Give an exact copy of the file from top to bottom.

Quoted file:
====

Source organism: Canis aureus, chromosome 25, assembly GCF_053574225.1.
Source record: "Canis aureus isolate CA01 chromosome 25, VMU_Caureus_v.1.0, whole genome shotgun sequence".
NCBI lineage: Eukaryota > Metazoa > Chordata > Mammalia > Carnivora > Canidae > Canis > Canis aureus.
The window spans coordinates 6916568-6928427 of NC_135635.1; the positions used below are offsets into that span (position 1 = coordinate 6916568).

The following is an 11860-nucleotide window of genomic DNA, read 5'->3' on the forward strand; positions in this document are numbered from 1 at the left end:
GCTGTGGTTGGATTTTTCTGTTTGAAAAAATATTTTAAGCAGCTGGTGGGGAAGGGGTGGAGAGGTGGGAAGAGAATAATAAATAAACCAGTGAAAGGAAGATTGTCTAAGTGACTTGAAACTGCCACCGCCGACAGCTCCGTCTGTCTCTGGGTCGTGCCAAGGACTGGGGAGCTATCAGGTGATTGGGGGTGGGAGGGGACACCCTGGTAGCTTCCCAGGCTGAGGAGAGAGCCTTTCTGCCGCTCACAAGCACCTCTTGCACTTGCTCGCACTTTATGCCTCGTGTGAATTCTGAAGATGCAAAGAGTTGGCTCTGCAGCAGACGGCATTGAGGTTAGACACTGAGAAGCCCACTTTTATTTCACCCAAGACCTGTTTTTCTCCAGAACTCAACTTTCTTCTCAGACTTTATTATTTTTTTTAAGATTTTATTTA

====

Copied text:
Source organism: Canis aureus, chromosome 25, assembly GCF_053574225.1.
Source record: "Canis aureus isolate CA01 chromosome 25, VMU_Caureus_v.1.0, whole genome shotgun sequence".
NCBI lineage: Eukaryota > Metazoa > Chordata > Mammalia > Carnivora > Canidae > Canis > Canis aureus.
The window spans coordinates 6916568-6928427 of NC_135635.1; the positions used below are offsets into that span (position 1 = coordinate 6916568).

The following is an 11860-nucleotide window of genomic DNA, read 5'->3' on the forward strand; positions in this document are numbered from 1 at the left end:
GCTGTGGTTGGATTTTTCTGTTTGAAAAAATATTTTAAGCAGCTGGTGGGGAAGGGGTGGAGAGGTGGGAAGAGAATAATAAATAAACCAGTGAAAGGAAGATTGTCTAAGTGACTTGAAACTGCCACCGCCGACAGCTCCGTCTGTCTCTGGGTCGTGCCAAGGACTGGGGAGCTATCAGGTGATTGGGGGTGGGAGGGGACACCCTGGTAGCTTCCCAGGCTGAGGAGAGAGCCTTTCTGCCGCTCACAAGCACCTCTTGCACTTGCTCGCACTTTATGCCTCGTGTGAATTCTGAAGATGCAAAGAGTTGGCTCTGCAGCAGACGGCATTGAGGTTAGACACTGAGAAGCCCACTTTTATTTCACCCAAGACCTGTTTTTCTCCAGAACTCAACTTTCTTCTCAGACTTTATTATTTTTTTTAAGATTTTATTTA